The Go Blog

Debugging Go code (a status report)

2 November 2010

When it comes to debugging, nothing beats a few strategic print statements to inspect variables or a well-placed panic to obtain a stack trace. However, sometimes you’re missing either the patience or the source code, and in those cases a good debugger can be invaluable. That's why over the past few releases we have been improving the support in Go’s gc linker (6l, 8l) for GDB, the GNU debugger.

In the latest release (2010-11-02), the 6l and 8l linkers emit DWARF3 debugging information when writing ELF (Linux, FreeBSD) or Mach-O (Mac OS X) binaries. The DWARF code is rich enough to let you do the following:

  • load a Go program in GDB version 7.x,
  • list all Go, C, and assembly source files by line (parts of the Go runtime are written in C and assembly),
  • set breakpoints by line and step through the code,
  • print stack traces and inspect stack frames, and
  • find the addresses and print the contents of most variables.

There are still some inconveniences:

  • The emitted DWARF code is unreadable by the GDB version 6.x that ships with Mac OS X. We would gladly accept patches to make the DWARF output compatible with the standard OS X GDB, but until that’s fixed you’ll need to download, build, and install GDB 7.x to use it under OS X. The source can be found at http://sourceware.org/gdb/download/. Due to the particulars of OS X you’ll need to install the binary on a local file system with chgrp procmod and chmod g+s.
  • Names are qualified with a package name and, as GDB doesn't understand Go packages, you must reference each item by its full name. For example, the variable named v in package main must be referred to as 'main.v', in single quotes. A consequence of this is that tab completion of variable and function names does not work.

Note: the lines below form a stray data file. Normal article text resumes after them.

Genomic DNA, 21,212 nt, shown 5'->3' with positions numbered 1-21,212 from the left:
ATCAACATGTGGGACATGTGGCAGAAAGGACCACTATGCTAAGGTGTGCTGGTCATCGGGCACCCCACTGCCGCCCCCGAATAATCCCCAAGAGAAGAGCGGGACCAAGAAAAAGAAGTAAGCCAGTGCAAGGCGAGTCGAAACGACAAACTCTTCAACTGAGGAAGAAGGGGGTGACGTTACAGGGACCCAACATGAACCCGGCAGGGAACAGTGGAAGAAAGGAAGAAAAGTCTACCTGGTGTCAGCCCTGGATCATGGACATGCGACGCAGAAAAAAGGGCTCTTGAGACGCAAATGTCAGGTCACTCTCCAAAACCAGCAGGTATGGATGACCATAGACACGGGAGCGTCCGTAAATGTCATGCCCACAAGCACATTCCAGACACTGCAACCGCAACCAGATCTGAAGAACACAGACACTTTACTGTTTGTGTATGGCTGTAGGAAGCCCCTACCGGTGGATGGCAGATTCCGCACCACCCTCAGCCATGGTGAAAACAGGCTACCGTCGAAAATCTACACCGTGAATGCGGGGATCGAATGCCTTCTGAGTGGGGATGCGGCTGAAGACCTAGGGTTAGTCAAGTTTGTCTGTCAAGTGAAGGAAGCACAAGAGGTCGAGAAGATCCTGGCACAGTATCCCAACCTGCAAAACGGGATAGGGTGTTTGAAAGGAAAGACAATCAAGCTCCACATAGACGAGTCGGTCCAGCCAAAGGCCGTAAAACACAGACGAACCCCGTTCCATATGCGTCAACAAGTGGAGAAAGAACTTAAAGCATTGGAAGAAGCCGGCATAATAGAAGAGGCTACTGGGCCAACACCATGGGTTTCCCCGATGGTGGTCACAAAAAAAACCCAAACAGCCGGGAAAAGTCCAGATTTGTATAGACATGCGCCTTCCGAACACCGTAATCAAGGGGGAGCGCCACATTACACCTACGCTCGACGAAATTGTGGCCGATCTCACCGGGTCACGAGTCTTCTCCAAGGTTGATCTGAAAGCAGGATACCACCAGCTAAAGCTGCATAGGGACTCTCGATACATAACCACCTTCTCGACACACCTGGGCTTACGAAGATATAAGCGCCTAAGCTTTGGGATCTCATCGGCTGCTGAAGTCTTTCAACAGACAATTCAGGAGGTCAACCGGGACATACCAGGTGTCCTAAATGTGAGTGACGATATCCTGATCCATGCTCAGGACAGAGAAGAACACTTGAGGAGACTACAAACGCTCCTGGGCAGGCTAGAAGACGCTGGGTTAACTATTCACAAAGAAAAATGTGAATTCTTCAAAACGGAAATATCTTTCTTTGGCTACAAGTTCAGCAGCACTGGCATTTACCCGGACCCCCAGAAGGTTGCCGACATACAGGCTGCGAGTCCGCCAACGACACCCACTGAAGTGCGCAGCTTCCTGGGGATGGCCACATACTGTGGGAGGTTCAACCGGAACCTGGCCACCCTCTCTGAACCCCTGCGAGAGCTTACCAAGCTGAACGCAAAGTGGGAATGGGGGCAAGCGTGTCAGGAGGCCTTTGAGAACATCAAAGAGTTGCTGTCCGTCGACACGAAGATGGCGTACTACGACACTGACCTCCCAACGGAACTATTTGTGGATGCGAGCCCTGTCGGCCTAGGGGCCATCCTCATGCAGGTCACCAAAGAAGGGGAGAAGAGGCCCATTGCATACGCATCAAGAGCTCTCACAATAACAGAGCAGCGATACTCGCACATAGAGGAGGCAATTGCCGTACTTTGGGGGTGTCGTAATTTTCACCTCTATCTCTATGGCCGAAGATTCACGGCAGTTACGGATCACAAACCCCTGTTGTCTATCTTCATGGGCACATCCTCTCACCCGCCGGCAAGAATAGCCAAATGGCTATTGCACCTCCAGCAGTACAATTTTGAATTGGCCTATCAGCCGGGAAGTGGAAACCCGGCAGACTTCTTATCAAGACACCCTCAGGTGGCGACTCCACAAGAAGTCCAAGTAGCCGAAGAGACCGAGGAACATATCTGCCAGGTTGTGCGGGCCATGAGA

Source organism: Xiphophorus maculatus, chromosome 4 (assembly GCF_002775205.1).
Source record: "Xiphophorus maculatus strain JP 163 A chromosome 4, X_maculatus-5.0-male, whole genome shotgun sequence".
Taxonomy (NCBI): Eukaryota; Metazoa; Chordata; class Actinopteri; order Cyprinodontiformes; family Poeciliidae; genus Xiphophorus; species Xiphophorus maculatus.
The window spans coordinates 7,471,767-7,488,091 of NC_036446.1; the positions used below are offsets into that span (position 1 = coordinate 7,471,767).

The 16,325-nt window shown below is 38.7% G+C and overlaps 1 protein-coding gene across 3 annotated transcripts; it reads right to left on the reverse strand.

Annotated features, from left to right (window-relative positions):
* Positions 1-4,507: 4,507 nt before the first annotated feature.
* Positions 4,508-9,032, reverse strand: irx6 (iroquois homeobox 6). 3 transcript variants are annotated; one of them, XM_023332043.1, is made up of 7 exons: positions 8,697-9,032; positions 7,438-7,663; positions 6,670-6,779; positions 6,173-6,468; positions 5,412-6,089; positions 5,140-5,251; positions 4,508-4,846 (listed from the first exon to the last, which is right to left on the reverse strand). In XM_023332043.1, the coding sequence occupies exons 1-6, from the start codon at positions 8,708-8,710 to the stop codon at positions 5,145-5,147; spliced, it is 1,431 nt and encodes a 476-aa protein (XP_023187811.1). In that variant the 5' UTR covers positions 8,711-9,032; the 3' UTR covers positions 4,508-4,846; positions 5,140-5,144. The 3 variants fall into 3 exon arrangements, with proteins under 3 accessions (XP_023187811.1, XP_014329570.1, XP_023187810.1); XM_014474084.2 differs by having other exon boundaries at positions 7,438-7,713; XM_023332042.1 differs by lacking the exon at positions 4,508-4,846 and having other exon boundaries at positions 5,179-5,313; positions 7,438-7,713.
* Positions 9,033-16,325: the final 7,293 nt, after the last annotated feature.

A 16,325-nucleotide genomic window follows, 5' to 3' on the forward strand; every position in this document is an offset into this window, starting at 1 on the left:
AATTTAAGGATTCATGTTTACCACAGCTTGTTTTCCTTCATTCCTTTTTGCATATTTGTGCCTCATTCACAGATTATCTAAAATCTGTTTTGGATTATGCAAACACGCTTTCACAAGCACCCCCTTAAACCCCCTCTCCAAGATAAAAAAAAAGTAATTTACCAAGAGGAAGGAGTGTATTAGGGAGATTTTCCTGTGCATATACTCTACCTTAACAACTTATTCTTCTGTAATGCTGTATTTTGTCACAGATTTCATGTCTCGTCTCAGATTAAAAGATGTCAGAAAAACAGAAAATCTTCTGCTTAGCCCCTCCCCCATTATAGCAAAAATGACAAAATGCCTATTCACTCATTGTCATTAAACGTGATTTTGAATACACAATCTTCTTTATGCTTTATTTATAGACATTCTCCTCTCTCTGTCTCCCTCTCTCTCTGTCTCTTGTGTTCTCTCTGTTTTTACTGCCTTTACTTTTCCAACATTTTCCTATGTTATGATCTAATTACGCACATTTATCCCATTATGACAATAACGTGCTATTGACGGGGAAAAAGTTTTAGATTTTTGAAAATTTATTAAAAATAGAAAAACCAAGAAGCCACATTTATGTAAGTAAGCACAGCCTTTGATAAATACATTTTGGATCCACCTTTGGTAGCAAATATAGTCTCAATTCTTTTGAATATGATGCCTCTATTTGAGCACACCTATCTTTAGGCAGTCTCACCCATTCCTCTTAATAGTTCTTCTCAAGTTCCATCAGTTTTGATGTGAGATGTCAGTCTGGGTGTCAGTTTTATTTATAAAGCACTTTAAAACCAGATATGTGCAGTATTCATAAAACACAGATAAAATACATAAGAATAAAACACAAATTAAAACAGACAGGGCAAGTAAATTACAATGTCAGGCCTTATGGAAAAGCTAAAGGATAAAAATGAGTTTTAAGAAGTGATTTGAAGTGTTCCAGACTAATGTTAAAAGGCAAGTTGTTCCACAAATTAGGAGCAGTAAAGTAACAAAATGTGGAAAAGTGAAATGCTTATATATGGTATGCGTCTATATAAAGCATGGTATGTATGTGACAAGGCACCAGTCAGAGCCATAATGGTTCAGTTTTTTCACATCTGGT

• Lexical scoping information is somewhat obfuscated. If there are multiple variables of the same name, the nth instance will have a suffix of the form ‘#n’. We plan to fix this, but it will require some changes to the data exchanged between the compiler and linker.
  • Slice and string variables are represented as their underlying structure in the runtime library. They will look something like {data = 0x2aaaaab3e320, len = 1, cap = 1}. For slices, you must dereference the data pointer to inspect the elements.

Some things don't work yet:

  • Channel, function, interface, and map variables cannot be inspected.
  • Only Go variables are annotated with type information; the runtime's C variables are not.
  • Windows and ARM binaries do not contain DWARF debugging information and, as such, cannot be inspected with GDB.

Over the coming months we intend to address these issues, either by changing the compiler and linker or by using the Python extensions to GDB. In the meantime, we hope that Go programmers will benefit from having better access to this well-known debugging tool.

P.S. The DWARF information can also be read by tools other than GDB. For example, on Linux you can use it with the sysprof system-wide profiler.

By Luuk van Dijk

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